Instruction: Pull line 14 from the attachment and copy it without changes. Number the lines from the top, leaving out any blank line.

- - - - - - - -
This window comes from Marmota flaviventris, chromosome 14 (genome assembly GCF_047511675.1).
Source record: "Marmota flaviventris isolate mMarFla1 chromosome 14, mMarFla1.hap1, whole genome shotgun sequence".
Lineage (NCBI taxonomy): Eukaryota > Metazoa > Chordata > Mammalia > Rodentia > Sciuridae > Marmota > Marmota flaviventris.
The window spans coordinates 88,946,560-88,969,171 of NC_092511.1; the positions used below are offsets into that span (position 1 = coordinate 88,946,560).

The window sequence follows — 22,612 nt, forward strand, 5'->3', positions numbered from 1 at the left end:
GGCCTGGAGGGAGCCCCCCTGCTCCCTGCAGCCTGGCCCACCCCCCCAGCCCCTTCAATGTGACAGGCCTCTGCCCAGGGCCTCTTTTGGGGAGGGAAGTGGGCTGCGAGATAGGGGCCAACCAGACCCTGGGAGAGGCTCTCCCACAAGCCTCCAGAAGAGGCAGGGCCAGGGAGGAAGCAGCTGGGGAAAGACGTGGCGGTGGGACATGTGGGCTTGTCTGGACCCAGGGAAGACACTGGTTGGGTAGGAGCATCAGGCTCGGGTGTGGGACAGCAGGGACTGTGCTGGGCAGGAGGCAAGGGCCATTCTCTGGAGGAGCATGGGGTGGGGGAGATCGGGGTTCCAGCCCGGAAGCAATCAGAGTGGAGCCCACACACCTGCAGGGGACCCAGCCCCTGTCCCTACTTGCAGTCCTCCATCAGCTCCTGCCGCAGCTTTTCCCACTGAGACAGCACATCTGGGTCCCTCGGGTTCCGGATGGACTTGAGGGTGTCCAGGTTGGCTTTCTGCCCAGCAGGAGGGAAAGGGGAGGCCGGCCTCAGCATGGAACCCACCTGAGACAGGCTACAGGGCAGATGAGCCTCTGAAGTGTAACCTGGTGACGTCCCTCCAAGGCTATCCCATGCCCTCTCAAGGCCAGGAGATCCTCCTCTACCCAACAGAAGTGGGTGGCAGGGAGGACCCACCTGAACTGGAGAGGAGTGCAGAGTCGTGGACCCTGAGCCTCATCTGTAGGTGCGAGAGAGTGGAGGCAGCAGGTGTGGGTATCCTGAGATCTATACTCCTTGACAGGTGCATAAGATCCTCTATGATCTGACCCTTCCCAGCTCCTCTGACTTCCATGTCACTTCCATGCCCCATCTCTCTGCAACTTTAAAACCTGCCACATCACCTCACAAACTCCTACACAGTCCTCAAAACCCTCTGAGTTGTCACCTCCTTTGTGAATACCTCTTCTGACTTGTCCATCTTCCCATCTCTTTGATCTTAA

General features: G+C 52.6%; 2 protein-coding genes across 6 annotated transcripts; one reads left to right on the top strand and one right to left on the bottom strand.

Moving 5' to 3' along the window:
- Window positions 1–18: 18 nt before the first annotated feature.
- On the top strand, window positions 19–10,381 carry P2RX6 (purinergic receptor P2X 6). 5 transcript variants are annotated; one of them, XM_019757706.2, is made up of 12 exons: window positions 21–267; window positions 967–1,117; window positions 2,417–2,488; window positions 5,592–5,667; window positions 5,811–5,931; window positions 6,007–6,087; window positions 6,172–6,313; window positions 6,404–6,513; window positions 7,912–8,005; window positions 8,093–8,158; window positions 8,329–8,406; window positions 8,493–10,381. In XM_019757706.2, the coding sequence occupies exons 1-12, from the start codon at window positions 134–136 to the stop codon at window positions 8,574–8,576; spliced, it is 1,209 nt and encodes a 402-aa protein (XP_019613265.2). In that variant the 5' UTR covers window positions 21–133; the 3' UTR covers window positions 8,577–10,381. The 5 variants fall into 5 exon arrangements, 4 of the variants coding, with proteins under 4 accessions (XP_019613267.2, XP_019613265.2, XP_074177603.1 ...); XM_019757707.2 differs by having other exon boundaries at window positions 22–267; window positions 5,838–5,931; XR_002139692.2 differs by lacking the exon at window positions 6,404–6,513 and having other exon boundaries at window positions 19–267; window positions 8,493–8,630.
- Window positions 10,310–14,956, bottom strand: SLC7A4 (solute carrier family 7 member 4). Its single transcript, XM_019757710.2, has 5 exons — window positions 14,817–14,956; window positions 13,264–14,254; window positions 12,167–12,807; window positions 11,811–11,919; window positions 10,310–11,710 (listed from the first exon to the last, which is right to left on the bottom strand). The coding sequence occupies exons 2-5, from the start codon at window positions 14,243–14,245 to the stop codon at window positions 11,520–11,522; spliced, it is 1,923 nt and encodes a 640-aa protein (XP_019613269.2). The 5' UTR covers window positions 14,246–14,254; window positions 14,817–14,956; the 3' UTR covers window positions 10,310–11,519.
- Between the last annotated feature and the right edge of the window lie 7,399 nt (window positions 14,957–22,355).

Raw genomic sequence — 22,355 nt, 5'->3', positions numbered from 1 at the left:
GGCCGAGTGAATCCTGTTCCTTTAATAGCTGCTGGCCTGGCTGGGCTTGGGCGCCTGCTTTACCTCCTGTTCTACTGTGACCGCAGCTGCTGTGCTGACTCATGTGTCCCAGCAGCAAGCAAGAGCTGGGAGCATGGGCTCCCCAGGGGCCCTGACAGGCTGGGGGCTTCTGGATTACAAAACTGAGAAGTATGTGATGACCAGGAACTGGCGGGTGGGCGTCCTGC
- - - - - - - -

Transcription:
GGCCGAGTGAATCCTGTTCCTTTAATAGCTGCTGGCCTGGCTGGGCTTGGGCGCCTGCTTTACCTCCTGTTCTACTGTGACCGCAGCTGCTGTGCTGACTCATGTGTCCCAGCAGCAAGCAAGAGCTGGGAGCATGGGCTCCCCAGGGGCCCTGACAGGCTGGGGGCTTCTGGATTACAAAACTGAGAAGTATGTGATGACCAGGAACTGGCGGGTGGGCGTCCTGC